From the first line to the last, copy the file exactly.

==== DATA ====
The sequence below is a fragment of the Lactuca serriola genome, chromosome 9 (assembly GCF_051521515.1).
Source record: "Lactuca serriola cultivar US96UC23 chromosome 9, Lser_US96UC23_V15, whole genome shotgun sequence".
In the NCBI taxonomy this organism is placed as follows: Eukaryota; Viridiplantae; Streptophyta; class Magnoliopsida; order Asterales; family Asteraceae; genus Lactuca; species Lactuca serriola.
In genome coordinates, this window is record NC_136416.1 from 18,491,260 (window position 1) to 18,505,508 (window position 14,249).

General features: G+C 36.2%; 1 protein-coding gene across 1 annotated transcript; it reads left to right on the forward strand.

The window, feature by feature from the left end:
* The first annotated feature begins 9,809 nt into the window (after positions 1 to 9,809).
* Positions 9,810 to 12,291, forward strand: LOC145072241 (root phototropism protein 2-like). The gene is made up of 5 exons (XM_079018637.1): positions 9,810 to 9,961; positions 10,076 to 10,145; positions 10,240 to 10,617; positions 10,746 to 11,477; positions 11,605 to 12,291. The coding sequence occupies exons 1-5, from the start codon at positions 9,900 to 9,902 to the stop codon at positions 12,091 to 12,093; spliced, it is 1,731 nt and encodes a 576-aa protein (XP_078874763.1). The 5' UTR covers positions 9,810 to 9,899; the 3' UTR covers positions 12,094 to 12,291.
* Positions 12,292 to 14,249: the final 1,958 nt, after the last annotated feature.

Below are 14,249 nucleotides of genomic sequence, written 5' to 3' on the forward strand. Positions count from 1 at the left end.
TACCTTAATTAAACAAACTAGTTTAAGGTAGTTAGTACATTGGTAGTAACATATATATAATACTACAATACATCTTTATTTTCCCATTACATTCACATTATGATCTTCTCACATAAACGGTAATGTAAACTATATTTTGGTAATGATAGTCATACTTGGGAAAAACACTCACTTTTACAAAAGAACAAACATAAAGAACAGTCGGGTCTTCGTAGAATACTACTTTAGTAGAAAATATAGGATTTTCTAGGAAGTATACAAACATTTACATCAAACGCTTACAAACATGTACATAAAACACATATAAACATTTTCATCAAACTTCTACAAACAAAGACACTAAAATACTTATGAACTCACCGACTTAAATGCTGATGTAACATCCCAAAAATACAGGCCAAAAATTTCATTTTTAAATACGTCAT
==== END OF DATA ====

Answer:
The sequence below is a fragment of the Lactuca serriola genome, chromosome 9 (assembly GCF_051521515.1).
Source record: "Lactuca serriola cultivar US96UC23 chromosome 9, Lser_US96UC23_V15, whole genome shotgun sequence".
In the NCBI taxonomy this organism is placed as follows: Eukaryota; Viridiplantae; Streptophyta; class Magnoliopsida; order Asterales; family Asteraceae; genus Lactuca; species Lactuca serriola.
In genome coordinates, this window is record NC_136416.1 from 18,491,260 (window position 1) to 18,505,508 (window position 14,249).

General features: G+C 36.2%; 1 protein-coding gene across 1 annotated transcript; it reads left to right on the forward strand.

The window, feature by feature from the left end:
* The first annotated feature begins 9,809 nt into the window (after positions 1 to 9,809).
* Positions 9,810 to 12,291, forward strand: LOC145072241 (root phototropism protein 2-like). The gene is made up of 5 exons (XM_079018637.1): positions 9,810 to 9,961; positions 10,076 to 10,145; positions 10,240 to 10,617; positions 10,746 to 11,477; positions 11,605 to 12,291. The coding sequence occupies exons 1-5, from the start codon at positions 9,900 to 9,902 to the stop codon at positions 12,091 to 12,093; spliced, it is 1,731 nt and encodes a 576-aa protein (XP_078874763.1). The 5' UTR covers positions 9,810 to 9,899; the 3' UTR covers positions 12,094 to 12,291.
* Positions 12,292 to 14,249: the final 1,958 nt, after the last annotated feature.

Below are 14,249 nucleotides of genomic sequence, written 5' to 3' on the forward strand. Positions count from 1 at the left end.
TACCTTAATTAAACAAACTAGTTTAAGGTAGTTAGTACATTGGTAGTAACATATATATAATACTACAATACATCTTTATTTTCCCATTACATTCACATTATGATCTTCTCACATAAACGGTAATGTAAACTATATTTTGGTAATGATAGTCATACTTGGGAAAAACACTCACTTTTACAAAAGAACAAACATAAAGAACAGTCGGGTCTTCGTAGAATACTACTTTAGTAGAAAATATAGGATTTTCTAGGAAGTATACAAACATTTACATCAAACGCTTACAAACATGTACATAAAACACATATAAACATTTTCATCAAACTTCTACAAACAAAGACACTAAAATACTTATGAACTCACCGACTTAAATGCTGATGTAACATCCCAAAAATACAGGCCAAAAATTTCATTTTTAAATACGTCAT